The Chief Executive Officer of the National Petroleum Authority (NPA) Dr Mustapha Hamid is urging the media to take politics out of petroleum pricing in the country.
He said prices of petroleum products are now determined by the forces of demand and supply as well as geopolitics among others.
Urging journalists not to make petroleum pricing an NDC or NPP matter, the NPA boss stressed that “petroleum pricing basically drives the economy, drives agriculture, drives the markets, productivity in workplaces and more.
“Everybody thrives on petroleum and so an educated journalism fraternity on petroleum pricing in a deregulated environment is very critical for the survival of our nation and the peace of our nation.”
He said this at a workshop organised for journalists about the pricing of petroleum products in the country on Wednesday, August 11, 2021.
The one-day event held at the Conference Hall of the NPA took media personnel through the formula for calculating these prices.
Dr Mustapha Hamid noted that the essence of the workshop is to equip journalists with the knowledge of the downstream petroleum sector to enable them deliver factual reportages, particularly pricing.
“You are very important as far as nation-building is concerned and to flip it you are very influential in nation destruction. This is why media people must be knowledgeable people which is why they say the pen is mightier than the sword. So if we have a media that is uniformed and uneducated then it is very dangerous.
“This is why the NPA as part of its mandate to regulate the petroleum downstream sector decided to engage the media on petroleum pricing in the country,” he intimated.
According to him, since the introduction of deregulation as the pricing mechanism, government is no more the principal agent that determines petroleum prices.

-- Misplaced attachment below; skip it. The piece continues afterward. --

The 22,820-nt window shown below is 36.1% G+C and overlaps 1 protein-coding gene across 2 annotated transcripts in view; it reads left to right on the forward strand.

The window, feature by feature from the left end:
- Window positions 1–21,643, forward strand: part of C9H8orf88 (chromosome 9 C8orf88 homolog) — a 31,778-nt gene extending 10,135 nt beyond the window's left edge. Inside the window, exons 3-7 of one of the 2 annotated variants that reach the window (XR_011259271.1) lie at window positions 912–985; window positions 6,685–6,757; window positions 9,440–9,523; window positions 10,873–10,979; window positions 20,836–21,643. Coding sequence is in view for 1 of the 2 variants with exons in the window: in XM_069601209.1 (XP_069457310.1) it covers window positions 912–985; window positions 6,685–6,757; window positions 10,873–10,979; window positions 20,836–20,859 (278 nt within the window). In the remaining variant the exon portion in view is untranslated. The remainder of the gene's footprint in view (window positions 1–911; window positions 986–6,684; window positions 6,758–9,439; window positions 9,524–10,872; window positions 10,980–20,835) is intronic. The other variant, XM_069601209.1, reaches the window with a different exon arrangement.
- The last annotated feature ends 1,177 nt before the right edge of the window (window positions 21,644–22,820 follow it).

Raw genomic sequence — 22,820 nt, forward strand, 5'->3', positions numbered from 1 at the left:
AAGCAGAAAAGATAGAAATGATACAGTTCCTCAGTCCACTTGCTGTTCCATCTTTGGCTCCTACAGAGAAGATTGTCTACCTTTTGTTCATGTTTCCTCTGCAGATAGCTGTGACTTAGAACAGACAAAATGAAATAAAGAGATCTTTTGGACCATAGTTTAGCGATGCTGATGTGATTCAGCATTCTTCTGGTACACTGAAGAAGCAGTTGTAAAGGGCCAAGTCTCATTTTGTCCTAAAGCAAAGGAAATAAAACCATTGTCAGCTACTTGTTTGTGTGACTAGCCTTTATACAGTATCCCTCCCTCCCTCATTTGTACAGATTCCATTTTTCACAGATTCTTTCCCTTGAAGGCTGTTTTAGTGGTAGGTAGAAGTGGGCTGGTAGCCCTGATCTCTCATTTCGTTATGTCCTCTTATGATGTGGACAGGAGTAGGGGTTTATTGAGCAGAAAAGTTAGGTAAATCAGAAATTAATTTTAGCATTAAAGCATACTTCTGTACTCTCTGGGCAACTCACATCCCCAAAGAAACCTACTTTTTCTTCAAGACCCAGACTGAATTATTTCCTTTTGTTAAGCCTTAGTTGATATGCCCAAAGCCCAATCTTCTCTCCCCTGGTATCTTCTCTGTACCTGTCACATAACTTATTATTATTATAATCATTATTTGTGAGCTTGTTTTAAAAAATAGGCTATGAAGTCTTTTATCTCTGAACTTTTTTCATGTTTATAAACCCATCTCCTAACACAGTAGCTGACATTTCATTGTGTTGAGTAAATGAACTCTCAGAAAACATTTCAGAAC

What goes into petroleum pricing
The prices of petroleum products on the world market are influenced basically by demand and supply fundamentals.
Some factors that affect demand and supply are:
Geopolitics (especially in major oil-producing nations), demand from major oil consumers/economies such as the US and China, stock levels of petroleum products in the major world economies, new oil production technologies, strength of the US Dollar and weather among others.
Another component of the price build-up is taken up by taxes and levies. Taxes and levies are imposed on petroleum products by governments through parliamentary approval. Currently, there are levies and taxes such as the Energy Sector Recovery Levy, the sanitation and pollution levy, the Price Stabilisation and Recovery Lev, the Energy Fund Levy, the Road Fund Levy and Special Petroleum Tax.
Finally, there are the margins, which are incorporated into the Ex-Pump Price Build-Up to cover various costs of distributing petroleum products. Some are statutory whilst others are not. Examples of the margins are, BOST Margin, Primary Distribution Margin, Fuel Marking Margin, Distribution Compensation Margin, Marketers Margin, Dealers/Retailers Margin, LPG Filling Plant/Premix/MGO-Local Admin Margin and many others.
In summary, the petrol price per litre breakdown is Ex-pump- 54%, Taxes-30% and Margins-16%. So 46% are taxes, margins and levies.